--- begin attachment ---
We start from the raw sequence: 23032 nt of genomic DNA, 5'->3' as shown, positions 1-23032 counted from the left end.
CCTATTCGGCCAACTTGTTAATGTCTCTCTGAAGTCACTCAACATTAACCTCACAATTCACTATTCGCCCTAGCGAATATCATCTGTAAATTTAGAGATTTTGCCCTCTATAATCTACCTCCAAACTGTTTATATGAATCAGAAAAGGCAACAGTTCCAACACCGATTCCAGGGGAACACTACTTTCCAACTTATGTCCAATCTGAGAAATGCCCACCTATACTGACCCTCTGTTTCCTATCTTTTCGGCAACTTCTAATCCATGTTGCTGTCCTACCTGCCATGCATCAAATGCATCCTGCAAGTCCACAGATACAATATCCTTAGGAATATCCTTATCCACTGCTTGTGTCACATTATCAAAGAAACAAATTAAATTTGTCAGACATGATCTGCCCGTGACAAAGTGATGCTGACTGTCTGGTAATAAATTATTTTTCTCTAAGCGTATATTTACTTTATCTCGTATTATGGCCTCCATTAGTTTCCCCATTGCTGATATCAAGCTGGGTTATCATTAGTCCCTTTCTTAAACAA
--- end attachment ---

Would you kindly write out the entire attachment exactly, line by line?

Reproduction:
We start from the raw sequence: 23032 nt of genomic DNA, 5'->3' as shown, positions 1-23032 counted from the left end.
CCTATTCGGCCAACTTGTTAATGTCTCTCTGAAGTCACTCAACATTAACCTCACAATTCACTATTCGCCCTAGCGAATATCATCTGTAAATTTAGAGATTTTGCCCTCTATAATCTACCTCCAAACTGTTTATATGAATCAGAAAAGGCAACAGTTCCAACACCGATTCCAGGGGAACACTACTTTCCAACTTATGTCCAATCTGAGAAATGCCCACCTATACTGACCCTCTGTTTCCTATCTTTTCGGCAACTTCTAATCCATGTTGCTGTCCTACCTGCCATGCATCAAATGCATCCTGCAAGTCCACAGATACAATATCCTTAGGAATATCCTTATCCACTGCTTGTGTCACATTATCAAAGAAACAAATTAAATTTGTCAGACATGATCTGCCCGTGACAAAGTGATGCTGACTGTCTGGTAATAAATTATTTTTCTCTAAGCGTATATTTACTTTATCTCGTATTATGGCCTCCATTAGTTTCCCCATTGCTGATATCAAGCTGGGTTATCATTAGTCCCTTTCTTAAACAA